September 24, 2021

Harmonium Lesson 4

Identifying notes and their position:

  • Shuddh (natural) notes are notated as S, R, G, m, P, D, N,
  • Komal (flat) notes are notated as r, g, d, n
  • All Tiver (sharp) notes are notated as R, G, D, N  and Tiver Ma is also notated as M
  1. (S R G M P D N) = 7 notes in middle octave (madh)
  2. Apostrophe + Note (‘S ‘R ‘G ‘M ‘P ‘D ‘N) = 7 notes in lower octave (mandr)
  3. Note + apostrophe (S’ R’ G’ M’ P’ D’ N’) = 7 notes in upper octave  (taar)

Komal, Tiver and Achal are shown in all three octaves.

Mandar Octave Notes‘S‘r‘R‘g‘G‘m‘M‘P‘d‘D‘n‘NS
Madh Octave NotesSrRgGmMPdDnNS’
Taar Octave NotesS’r’R’g’G’m’M’P’d’D’n’N’S’

The lower case letters indicate komal or flat notes, the upper case, Shuddh or pure, natural notes. Sa and Pa are never sharp or flat. Shuddh Ma, however, is written with a lower case m. It is the only note ever referred to as sharp. As tiver or “bright” Ma is written with an upper case M.

Sa of Indian is equivalent to C# of the western system. This need not be the case, since in Indian music ‘Sa’ is not only the most important note (also called the “tonic” note), it is modal, e.g. it can be anything you wish and the other corresponding notes will offset from there as shown in above picture 1a and 2a.  However, C, C# are commonly used as Sa. Most persons prefer to play music from the western C# as their starting point. In other words,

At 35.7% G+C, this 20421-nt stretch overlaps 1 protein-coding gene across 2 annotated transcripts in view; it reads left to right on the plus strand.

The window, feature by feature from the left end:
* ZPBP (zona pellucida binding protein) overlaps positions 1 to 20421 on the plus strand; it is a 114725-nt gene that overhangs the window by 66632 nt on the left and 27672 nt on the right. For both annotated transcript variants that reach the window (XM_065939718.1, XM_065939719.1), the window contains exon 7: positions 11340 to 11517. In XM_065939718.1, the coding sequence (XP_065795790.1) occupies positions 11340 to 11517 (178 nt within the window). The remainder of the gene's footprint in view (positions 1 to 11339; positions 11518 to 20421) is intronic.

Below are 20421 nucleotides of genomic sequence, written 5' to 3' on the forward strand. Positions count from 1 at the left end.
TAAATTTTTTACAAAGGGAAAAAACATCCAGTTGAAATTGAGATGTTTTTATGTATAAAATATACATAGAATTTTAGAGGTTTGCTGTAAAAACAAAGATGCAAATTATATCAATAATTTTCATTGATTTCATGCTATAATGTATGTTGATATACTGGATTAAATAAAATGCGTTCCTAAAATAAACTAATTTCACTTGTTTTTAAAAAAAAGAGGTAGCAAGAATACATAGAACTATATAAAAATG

they select Sa from C#, which is a common expression which is easy to remember. It is suggested to use C# if you are beginning to play harmonium or keyboard as a student of music for simplicity and ease. After learning you may start playing from any note and corresponding notes will change according to our chosen khraj note.

Indian classical music is principally based on melody and rhythm, not on harmony, counterpoint, chords, and modulation. Before you begin your first lesson, you must go through the initial lessons above. When you have a basic understanding of the notes of a sargam, it will help you sing and play better.